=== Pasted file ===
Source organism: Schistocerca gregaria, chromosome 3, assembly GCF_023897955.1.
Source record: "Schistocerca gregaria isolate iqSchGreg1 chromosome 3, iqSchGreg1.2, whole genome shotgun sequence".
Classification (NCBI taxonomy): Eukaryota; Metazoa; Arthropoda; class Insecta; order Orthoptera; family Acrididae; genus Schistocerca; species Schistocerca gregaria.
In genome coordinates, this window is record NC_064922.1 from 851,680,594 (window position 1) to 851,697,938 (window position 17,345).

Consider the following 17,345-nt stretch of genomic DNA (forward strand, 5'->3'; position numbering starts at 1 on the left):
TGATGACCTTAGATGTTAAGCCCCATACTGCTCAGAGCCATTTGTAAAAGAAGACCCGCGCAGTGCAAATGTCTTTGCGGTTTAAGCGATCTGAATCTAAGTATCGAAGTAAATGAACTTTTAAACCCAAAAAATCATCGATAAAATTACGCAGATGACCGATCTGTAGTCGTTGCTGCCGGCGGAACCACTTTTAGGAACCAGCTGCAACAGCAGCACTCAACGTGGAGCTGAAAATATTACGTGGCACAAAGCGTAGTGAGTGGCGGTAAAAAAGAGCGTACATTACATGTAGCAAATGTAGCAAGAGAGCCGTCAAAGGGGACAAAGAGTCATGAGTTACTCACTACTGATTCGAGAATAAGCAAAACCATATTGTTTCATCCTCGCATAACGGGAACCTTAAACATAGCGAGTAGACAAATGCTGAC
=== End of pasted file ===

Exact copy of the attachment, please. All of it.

Source organism: Schistocerca gregaria, chromosome 3, assembly GCF_023897955.1.
Source record: "Schistocerca gregaria isolate iqSchGreg1 chromosome 3, iqSchGreg1.2, whole genome shotgun sequence".
Classification (NCBI taxonomy): Eukaryota; Metazoa; Arthropoda; class Insecta; order Orthoptera; family Acrididae; genus Schistocerca; species Schistocerca gregaria.
In genome coordinates, this window is record NC_064922.1 from 851,680,594 (window position 1) to 851,697,938 (window position 17,345).

Consider the following 17,345-nt stretch of genomic DNA (forward strand, 5'->3'; position numbering starts at 1 on the left):
TGATGACCTTAGATGTTAAGCCCCATACTGCTCAGAGCCATTTGTAAAAGAAGACCCGCGCAGTGCAAATGTCTTTGCGGTTTAAGCGATCTGAATCTAAGTATCGAAGTAAATGAACTTTTAAACCCAAAAAATCATCGATAAAATTACGCAGATGACCGATCTGTAGTCGTTGCTGCCGGCGGAACCACTTTTAGGAACCAGCTGCAACAGCAGCACTCAACGTGGAGCTGAAAATATTACGTGGCACAAAGCGTAGTGAGTGGCGGTAAAAAAGAGCGTACATTACATGTAGCAAATGTAGCAAGAGAGCCGTCAAAGGGGACAAAGAGTCATGAGTTACTCACTACTGATTCGAGAATAAGCAAAACCATATTGTTTCATCCTCGCATAACGGGAACCTTAAACATAGCGAGTAGACAAATGCTGAC